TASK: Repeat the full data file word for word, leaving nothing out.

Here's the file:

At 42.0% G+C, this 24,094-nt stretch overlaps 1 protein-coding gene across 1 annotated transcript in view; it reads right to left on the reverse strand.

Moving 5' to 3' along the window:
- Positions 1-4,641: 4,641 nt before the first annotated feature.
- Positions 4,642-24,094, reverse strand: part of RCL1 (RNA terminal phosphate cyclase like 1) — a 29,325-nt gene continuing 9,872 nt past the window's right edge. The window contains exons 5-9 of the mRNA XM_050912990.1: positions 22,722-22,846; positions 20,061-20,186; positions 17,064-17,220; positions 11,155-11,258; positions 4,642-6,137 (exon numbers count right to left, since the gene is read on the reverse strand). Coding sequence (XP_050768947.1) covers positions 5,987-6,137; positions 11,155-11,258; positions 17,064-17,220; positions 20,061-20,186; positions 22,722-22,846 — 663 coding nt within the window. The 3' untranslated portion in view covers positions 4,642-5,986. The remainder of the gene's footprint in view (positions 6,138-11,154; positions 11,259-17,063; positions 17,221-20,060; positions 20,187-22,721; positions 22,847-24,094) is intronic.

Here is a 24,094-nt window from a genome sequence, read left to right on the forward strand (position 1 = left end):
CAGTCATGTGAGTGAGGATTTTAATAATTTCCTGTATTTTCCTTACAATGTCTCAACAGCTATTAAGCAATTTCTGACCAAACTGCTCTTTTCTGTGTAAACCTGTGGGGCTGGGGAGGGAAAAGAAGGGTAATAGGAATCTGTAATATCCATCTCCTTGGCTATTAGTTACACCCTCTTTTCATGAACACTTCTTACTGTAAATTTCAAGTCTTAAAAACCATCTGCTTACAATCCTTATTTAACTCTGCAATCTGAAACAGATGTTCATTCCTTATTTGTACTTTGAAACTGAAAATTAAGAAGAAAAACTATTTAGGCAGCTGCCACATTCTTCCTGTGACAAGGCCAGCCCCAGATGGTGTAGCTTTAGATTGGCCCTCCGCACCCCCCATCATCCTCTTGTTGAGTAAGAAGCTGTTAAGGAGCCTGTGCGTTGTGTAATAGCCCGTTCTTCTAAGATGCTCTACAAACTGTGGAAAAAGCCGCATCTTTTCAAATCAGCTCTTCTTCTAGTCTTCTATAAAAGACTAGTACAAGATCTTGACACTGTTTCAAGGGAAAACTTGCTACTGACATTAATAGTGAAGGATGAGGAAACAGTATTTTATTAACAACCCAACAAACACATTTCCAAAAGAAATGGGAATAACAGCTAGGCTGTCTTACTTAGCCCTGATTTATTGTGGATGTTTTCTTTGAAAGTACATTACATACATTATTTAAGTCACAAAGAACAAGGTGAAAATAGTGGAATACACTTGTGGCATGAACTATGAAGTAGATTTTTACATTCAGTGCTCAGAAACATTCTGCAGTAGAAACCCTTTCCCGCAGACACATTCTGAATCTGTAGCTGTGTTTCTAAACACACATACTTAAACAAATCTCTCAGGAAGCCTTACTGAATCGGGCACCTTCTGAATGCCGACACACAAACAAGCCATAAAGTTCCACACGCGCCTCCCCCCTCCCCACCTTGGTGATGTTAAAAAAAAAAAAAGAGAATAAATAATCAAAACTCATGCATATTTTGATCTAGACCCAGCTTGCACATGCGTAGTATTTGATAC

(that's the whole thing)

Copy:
At 42.0% G+C, this 24,094-nt stretch overlaps 1 protein-coding gene across 1 annotated transcript in view; it reads right to left on the reverse strand.

Moving 5' to 3' along the window:
- Positions 1-4,641: 4,641 nt before the first annotated feature.
- Positions 4,642-24,094, reverse strand: part of RCL1 (RNA terminal phosphate cyclase like 1) — a 29,325-nt gene continuing 9,872 nt past the window's right edge. The window contains exons 5-9 of the mRNA XM_050912990.1: positions 22,722-22,846; positions 20,061-20,186; positions 17,064-17,220; positions 11,155-11,258; positions 4,642-6,137 (exon numbers count right to left, since the gene is read on the reverse strand). Coding sequence (XP_050768947.1) covers positions 5,987-6,137; positions 11,155-11,258; positions 17,064-17,220; positions 20,061-20,186; positions 22,722-22,846 — 663 coding nt within the window. The 3' untranslated portion in view covers positions 4,642-5,986. The remainder of the gene's footprint in view (positions 6,138-11,154; positions 11,259-17,063; positions 17,221-20,060; positions 20,187-22,721; positions 22,847-24,094) is intronic.

Here is a 24,094-nt window from a genome sequence, read left to right on the forward strand (position 1 = left end):
CAGTCATGTGAGTGAGGATTTTAATAATTTCCTGTATTTTCCTTACAATGTCTCAACAGCTATTAAGCAATTTCTGACCAAACTGCTCTTTTCTGTGTAAACCTGTGGGGCTGGGGAGGGAAAAGAAGGGTAATAGGAATCTGTAATATCCATCTCCTTGGCTATTAGTTACACCCTCTTTTCATGAACACTTCTTACTGTAAATTTCAAGTCTTAAAAACCATCTGCTTACAATCCTTATTTAACTCTGCAATCTGAAACAGATGTTCATTCCTTATTTGTACTTTGAAACTGAAAATTAAGAAGAAAAACTATTTAGGCAGCTGCCACATTCTTCCTGTGACAAGGCCAGCCCCAGATGGTGTAGCTTTAGATTGGCCCTCCGCACCCCCCATCATCCTCTTGTTGAGTAAGAAGCTGTTAAGGAGCCTGTGCGTTGTGTAATAGCCCGTTCTTCTAAGATGCTCTACAAACTGTGGAAAAAGCCGCATCTTTTCAAATCAGCTCTTCTTCTAGTCTTCTATAAAAGACTAGTACAAGATCTTGACACTGTTTCAAGGGAAAACTTGCTACTGACATTAATAGTGAAGGATGAGGAAACAGTATTTTATTAACAACCCAACAAACACATTTCCAAAAGAAATGGGAATAACAGCTAGGCTGTCTTACTTAGCCCTGATTTATTGTGGATGTTTTCTTTGAAAGTACATTACATACATTATTTAAGTCACAAAGAACAAGGTGAAAATAGTGGAATACACTTGTGGCATGAACTATGAAGTAGATTTTTACATTCAGTGCTCAGAAACATTCTGCAGTAGAAACCCTTTCCCGCAGACACATTCTGAATCTGTAGCTGTGTTTCTAAACACACATACTTAAACAAATCTCTCAGGAAGCCTTACTGAATCGGGCACCTTCTGAATGCCGACACACAAACAAGCCATAAAGTTCCACACGCGCCTCCCCCCTCCCCACCTTGGTGATGTTAAAAAAAAAAAAAGAGAATAAATAATCAAAACTCATGCATATTTTGATCTAGACCCAGCTTGCACATGCGTAGTATTTGATAC